Plan

A. Emergency Management. Initiate emergency treatment if patient has signs of increased intracranial pressure (bradycardia and hypertension along with mental status or papillary changes).

1. Increased intracranial pressure is a neurologic emergency. Elevate head of bed 30-45 degrees to improve jugular venous pressure.

2. Hyperventilation should not be used in cases of head trauma; it will rapidly result in cerebral vasoconstriction due to hypocarbia.

3. Give mannitol (an osmotic diuretic), 0.25 g/kg, 20% solution, IV. Maintain serum osmolarity < 320 mOsm.

4. If an intracranial space-occupying lesion is present, neurosurgical intervention is required.

5. Patients with severely increased intracranial pressure require an intracranial pressure monitor, intubation, and mechanical ventilation. General anesthesia may be required; often pento-barbital is used because response can be titrated and followed by continuous bedside EEG monitoring. A loading dose of 15-20 mg/kg IV is given over 1-2 hours; patient is then maintained on continuous IV infusion of 1 mg/kg/h. Infusion is weaned after 1-5 days to assess clinical effectiveness.

B. Seizures. For active convulsive seizures, place patient on his or her side, control airway, and protect from objects that may fall onto or otherwise harm patient during seizure. Antiepileptic medications are indicated if seizures are protracted or recurrent. In epileptic patients, doses may need to be adjusted or new medications prescribed.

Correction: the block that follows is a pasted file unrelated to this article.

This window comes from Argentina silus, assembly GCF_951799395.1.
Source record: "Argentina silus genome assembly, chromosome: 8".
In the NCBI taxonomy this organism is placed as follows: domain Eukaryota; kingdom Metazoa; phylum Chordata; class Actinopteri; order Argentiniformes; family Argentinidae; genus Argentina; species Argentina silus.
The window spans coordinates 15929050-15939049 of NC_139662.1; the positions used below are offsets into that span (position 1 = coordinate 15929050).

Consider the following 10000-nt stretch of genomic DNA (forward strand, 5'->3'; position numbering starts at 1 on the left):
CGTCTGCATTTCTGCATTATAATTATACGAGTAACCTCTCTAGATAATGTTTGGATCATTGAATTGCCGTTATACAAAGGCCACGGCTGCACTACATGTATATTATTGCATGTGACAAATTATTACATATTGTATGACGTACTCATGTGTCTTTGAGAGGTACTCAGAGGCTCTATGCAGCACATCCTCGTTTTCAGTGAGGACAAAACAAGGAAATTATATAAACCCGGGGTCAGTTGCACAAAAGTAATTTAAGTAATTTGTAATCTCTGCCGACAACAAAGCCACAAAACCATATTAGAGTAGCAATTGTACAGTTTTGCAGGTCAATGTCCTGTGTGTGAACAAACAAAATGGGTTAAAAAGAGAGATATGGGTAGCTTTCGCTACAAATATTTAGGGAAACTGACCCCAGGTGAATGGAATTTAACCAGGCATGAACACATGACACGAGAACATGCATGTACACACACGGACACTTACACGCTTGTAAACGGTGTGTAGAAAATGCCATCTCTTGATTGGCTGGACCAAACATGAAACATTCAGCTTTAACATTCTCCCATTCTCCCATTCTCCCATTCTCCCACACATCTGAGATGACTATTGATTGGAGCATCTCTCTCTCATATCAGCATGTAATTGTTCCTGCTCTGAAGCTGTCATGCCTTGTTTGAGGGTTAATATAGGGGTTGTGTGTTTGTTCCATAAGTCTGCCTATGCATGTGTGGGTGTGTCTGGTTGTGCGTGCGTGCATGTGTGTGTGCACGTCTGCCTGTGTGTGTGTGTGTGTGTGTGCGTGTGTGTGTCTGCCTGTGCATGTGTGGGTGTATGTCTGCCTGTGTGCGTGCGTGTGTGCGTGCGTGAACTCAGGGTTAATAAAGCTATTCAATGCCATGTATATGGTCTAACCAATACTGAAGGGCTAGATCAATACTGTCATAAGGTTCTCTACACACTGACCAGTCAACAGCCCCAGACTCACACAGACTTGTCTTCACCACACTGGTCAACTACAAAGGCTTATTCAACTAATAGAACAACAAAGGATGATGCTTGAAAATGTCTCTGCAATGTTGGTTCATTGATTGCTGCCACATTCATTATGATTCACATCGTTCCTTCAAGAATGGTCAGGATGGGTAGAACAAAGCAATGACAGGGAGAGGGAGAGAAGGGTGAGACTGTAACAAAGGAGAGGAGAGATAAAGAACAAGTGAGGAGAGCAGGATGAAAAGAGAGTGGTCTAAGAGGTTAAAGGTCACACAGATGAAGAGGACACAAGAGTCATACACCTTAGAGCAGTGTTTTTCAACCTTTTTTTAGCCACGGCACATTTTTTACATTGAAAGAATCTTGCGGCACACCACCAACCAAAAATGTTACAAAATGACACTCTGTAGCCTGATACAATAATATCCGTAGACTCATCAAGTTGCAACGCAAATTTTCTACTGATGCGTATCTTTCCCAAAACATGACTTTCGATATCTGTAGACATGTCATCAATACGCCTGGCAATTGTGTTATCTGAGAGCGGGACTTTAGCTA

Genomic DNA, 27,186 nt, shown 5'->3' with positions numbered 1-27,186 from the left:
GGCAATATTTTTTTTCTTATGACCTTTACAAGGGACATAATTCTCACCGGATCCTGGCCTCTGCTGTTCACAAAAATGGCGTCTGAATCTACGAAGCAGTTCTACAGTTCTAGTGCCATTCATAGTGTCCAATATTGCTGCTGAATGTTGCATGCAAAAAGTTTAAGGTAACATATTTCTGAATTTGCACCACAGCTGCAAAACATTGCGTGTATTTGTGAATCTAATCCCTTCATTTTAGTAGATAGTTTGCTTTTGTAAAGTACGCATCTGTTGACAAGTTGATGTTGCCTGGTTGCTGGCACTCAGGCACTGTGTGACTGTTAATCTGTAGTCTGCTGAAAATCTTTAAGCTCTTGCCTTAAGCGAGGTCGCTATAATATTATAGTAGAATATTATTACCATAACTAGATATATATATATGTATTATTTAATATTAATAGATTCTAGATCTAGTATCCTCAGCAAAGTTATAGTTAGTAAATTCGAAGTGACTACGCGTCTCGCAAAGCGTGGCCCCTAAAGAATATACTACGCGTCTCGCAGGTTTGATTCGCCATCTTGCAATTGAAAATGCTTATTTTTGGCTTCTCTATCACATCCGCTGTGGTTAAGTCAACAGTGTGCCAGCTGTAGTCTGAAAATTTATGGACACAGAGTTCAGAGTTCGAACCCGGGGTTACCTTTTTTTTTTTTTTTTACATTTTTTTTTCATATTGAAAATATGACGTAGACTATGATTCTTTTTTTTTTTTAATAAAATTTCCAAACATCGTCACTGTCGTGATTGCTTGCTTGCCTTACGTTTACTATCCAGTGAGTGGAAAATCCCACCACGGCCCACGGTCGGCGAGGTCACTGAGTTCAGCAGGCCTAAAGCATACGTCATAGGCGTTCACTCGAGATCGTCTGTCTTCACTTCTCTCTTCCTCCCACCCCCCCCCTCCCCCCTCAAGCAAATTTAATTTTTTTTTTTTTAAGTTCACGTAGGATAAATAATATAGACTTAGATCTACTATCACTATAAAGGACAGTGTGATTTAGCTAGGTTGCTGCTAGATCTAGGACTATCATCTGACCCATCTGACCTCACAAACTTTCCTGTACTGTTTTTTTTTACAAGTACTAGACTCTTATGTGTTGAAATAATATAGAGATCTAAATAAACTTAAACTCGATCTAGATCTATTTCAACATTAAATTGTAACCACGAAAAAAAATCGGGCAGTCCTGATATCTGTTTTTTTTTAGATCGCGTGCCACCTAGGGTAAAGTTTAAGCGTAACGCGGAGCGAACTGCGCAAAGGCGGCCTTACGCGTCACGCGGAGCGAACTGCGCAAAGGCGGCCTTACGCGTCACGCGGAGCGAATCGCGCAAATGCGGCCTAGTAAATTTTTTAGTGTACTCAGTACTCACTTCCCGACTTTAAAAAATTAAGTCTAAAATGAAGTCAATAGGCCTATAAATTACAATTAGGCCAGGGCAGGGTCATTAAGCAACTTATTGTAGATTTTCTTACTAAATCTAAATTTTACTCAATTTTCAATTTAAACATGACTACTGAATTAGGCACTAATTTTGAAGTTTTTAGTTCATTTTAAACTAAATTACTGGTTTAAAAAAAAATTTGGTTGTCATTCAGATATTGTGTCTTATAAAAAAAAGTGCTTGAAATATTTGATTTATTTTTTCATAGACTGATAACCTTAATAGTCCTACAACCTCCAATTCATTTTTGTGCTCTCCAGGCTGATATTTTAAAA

C. Concussion. Concussions in children may occur during sports activities and competitions. On-site and follow-up management is outlined below.

Blood Pressure Health

Blood Pressure Health

Your heart pumps blood throughout your body using a network of tubing called arteries and capillaries which return the blood back to your heart via your veins. Blood pressure is the force of the blood pushing against the walls of your arteries as your heart beats.Learn more...

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